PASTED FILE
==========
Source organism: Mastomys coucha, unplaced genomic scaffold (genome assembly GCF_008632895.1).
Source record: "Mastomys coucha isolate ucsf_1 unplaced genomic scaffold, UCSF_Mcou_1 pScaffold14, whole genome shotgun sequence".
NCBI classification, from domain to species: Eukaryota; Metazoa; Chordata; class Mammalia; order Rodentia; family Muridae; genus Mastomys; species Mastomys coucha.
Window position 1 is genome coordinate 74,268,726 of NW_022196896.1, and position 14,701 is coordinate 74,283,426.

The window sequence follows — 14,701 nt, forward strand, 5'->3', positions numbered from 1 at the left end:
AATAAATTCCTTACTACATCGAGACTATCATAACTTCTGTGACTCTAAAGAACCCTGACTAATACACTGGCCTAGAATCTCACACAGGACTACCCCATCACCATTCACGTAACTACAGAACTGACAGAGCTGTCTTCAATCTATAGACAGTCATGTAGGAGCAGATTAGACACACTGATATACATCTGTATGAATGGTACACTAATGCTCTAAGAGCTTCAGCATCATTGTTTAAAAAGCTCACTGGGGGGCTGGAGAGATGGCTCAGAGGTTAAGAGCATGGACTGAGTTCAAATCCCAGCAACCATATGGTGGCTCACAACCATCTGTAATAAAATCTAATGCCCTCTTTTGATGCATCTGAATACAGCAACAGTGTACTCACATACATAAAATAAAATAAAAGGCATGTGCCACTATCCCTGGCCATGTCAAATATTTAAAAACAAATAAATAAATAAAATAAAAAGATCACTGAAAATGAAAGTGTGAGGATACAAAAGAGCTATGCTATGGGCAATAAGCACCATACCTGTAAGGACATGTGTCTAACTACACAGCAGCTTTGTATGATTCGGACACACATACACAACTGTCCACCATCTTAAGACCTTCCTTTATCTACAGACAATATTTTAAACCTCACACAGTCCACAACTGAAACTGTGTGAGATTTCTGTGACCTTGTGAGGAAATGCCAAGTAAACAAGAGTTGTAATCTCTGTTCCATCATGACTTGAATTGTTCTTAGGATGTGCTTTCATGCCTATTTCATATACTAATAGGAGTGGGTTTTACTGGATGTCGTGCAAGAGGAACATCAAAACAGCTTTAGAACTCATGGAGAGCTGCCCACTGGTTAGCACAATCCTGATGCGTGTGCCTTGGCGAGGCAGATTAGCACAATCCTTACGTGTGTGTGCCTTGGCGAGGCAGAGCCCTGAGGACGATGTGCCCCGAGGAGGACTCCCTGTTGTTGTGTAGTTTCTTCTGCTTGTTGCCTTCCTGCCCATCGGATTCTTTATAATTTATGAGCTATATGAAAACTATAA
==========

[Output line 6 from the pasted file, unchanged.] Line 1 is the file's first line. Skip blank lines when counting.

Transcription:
AATAAATTCCTTACTACATCGAGACTATCATAACTTCTGTGACTCTAAAGAACCCTGACTAATACACTGGCCTAGAATCTCACACAGGACTACCCCATCACCATTCACGTAACTACAGAACTGACAGAGCTGTCTTCAATCTATAGACAGTCATGTAGGAGCAGATTAGACACACTGATATACATCTGTATGAATGGTACACTAATGCTCTAAGAGCTTCAGCATCATTGTTTAAAAAGCTCACTGGGGGGCTGGAGAGATGGCTCAGAGGTTAAGAGCATGGACTGAGTTCAAATCCCAGCAACCATATGGTGGCTCACAACCATCTGTAATAAAATCTAATGCCCTCTTTTGATGCATCTGAATACAGCAACAGTGTACTCACATACATAAAATAAAATAAAAGGCATGTGCCACTATCCCTGGCCATGTCAAATATTTAAAAACAAATAAATAAATAAAATAAAAAGATCACTGAAAATGAAAGTGTGAGGATACAAAAGAGCTATGCTATGGGCAATAAGCACCATACCTGTAAGGACATGTGTCTAACTACACAGCAGCTTTGTATGATTCGGACACACATACACAACTGTCCACCATCTTAAGACCTTCCTTTATCTACAGACAATATTTTAAACCTCACACAGTCCACAACTGAAACTGTGTGAGATTTCTGTGACCTTGTGAGGAAATGCCAAGTAAACAAGAGTTGTAATCTCTGTTCCATCATGACTTGAATTGTTCTTAGGATGTGCTTTCATGCCTATTTCATATACTAATAGGAGTGGGTTTTACTGGATGTCGTGCAAGAGGAACATCAAAACAGCTTTAGAACTCATGGAGAGCTGCCCACTGGTTAGCACAATCCTGATGCGTGTGCCTTGGCGAGGCAGATTAGCACAATCCTTACGTGTGTGTGCCTTGGCGAGGCAGAGCCCTGAGGACGATGTGCCCCGAGGAGGACTCCCTGTTGTTGTGTAGTTTCTTCTGCTTGTTGCCTTCCTGCCCATCGGATTCTTTATAATTTATGAGCTATATGAAAACTATAA